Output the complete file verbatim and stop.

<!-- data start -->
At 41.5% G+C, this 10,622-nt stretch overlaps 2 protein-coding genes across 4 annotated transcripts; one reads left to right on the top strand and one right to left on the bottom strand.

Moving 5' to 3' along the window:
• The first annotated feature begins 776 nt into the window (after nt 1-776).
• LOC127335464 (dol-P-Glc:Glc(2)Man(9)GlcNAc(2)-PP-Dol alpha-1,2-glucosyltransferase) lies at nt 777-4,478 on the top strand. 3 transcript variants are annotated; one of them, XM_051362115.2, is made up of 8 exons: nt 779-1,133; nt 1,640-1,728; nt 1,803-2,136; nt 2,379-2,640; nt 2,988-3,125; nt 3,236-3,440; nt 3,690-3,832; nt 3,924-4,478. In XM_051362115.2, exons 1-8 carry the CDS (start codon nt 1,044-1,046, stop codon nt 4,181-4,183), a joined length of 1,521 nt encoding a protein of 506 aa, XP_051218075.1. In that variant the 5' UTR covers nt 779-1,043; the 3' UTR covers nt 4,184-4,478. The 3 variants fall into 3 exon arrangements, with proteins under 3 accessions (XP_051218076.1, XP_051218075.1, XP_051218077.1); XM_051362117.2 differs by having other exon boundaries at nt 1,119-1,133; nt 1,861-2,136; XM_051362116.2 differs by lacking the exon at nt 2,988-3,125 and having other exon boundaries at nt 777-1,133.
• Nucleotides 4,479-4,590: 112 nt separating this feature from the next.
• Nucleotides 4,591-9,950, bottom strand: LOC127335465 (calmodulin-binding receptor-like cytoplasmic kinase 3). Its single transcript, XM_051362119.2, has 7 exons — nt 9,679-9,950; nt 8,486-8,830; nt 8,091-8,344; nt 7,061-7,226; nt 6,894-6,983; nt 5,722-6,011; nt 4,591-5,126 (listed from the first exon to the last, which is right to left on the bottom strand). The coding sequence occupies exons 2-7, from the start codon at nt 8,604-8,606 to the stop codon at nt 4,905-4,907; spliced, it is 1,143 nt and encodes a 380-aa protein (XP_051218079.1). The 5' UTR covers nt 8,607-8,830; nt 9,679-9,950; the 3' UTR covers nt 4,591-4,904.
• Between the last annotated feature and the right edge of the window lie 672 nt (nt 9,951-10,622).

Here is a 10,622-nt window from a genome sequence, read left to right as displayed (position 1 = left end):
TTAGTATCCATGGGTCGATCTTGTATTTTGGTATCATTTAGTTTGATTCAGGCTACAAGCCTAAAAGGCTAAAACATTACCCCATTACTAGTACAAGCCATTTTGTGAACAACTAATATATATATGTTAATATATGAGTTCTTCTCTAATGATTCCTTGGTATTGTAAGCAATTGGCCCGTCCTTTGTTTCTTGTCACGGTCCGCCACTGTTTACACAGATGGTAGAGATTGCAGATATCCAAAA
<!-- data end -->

At 41.5% G+C, this 10,622-nt stretch overlaps 2 protein-coding genes across 4 annotated transcripts; one reads left to right on the top strand and one right to left on the bottom strand.

Moving 5' to 3' along the window:
• The first annotated feature begins 776 nt into the window (after nt 1-776).
• LOC127335464 (dol-P-Glc:Glc(2)Man(9)GlcNAc(2)-PP-Dol alpha-1,2-glucosyltransferase) lies at nt 777-4,478 on the top strand. 3 transcript variants are annotated; one of them, XM_051362115.2, is made up of 8 exons: nt 779-1,133; nt 1,640-1,728; nt 1,803-2,136; nt 2,379-2,640; nt 2,988-3,125; nt 3,236-3,440; nt 3,690-3,832; nt 3,924-4,478. In XM_051362115.2, exons 1-8 carry the CDS (start codon nt 1,044-1,046, stop codon nt 4,181-4,183), a joined length of 1,521 nt encoding a protein of 506 aa, XP_051218075.1. In that variant the 5' UTR covers nt 779-1,043; the 3' UTR covers nt 4,184-4,478. The 3 variants fall into 3 exon arrangements, with proteins under 3 accessions (XP_051218076.1, XP_051218075.1, XP_051218077.1); XM_051362117.2 differs by having other exon boundaries at nt 1,119-1,133; nt 1,861-2,136; XM_051362116.2 differs by lacking the exon at nt 2,988-3,125 and having other exon boundaries at nt 777-1,133.
• Nucleotides 4,479-4,590: 112 nt separating this feature from the next.
• Nucleotides 4,591-9,950, bottom strand: LOC127335465 (calmodulin-binding receptor-like cytoplasmic kinase 3). Its single transcript, XM_051362119.2, has 7 exons — nt 9,679-9,950; nt 8,486-8,830; nt 8,091-8,344; nt 7,061-7,226; nt 6,894-6,983; nt 5,722-6,011; nt 4,591-5,126 (listed from the first exon to the last, which is right to left on the bottom strand). The coding sequence occupies exons 2-7, from the start codon at nt 8,604-8,606 to the stop codon at nt 4,905-4,907; spliced, it is 1,143 nt and encodes a 380-aa protein (XP_051218079.1). The 5' UTR covers nt 8,607-8,830; nt 9,679-9,950; the 3' UTR covers nt 4,591-4,904.
• Between the last annotated feature and the right edge of the window lie 672 nt (nt 9,951-10,622).

Here is a 10,622-nt window from a genome sequence, read left to right as displayed (position 1 = left end):
TTAGTATCCATGGGTCGATCTTGTATTTTGGTATCATTTAGTTTGATTCAGGCTACAAGCCTAAAAGGCTAAAACATTACCCCATTACTAGTACAAGCCATTTTGTGAACAACTAATATATATATGTTAATATATGAGTTCTTCTCTAATGATTCCTTGGTATTGTAAGCAATTGGCCCGTCCTTTGTTTCTTGTCACGGTCCGCCACTGTTTACACAGATGGTAGAGATTGCAGATATCCAAAA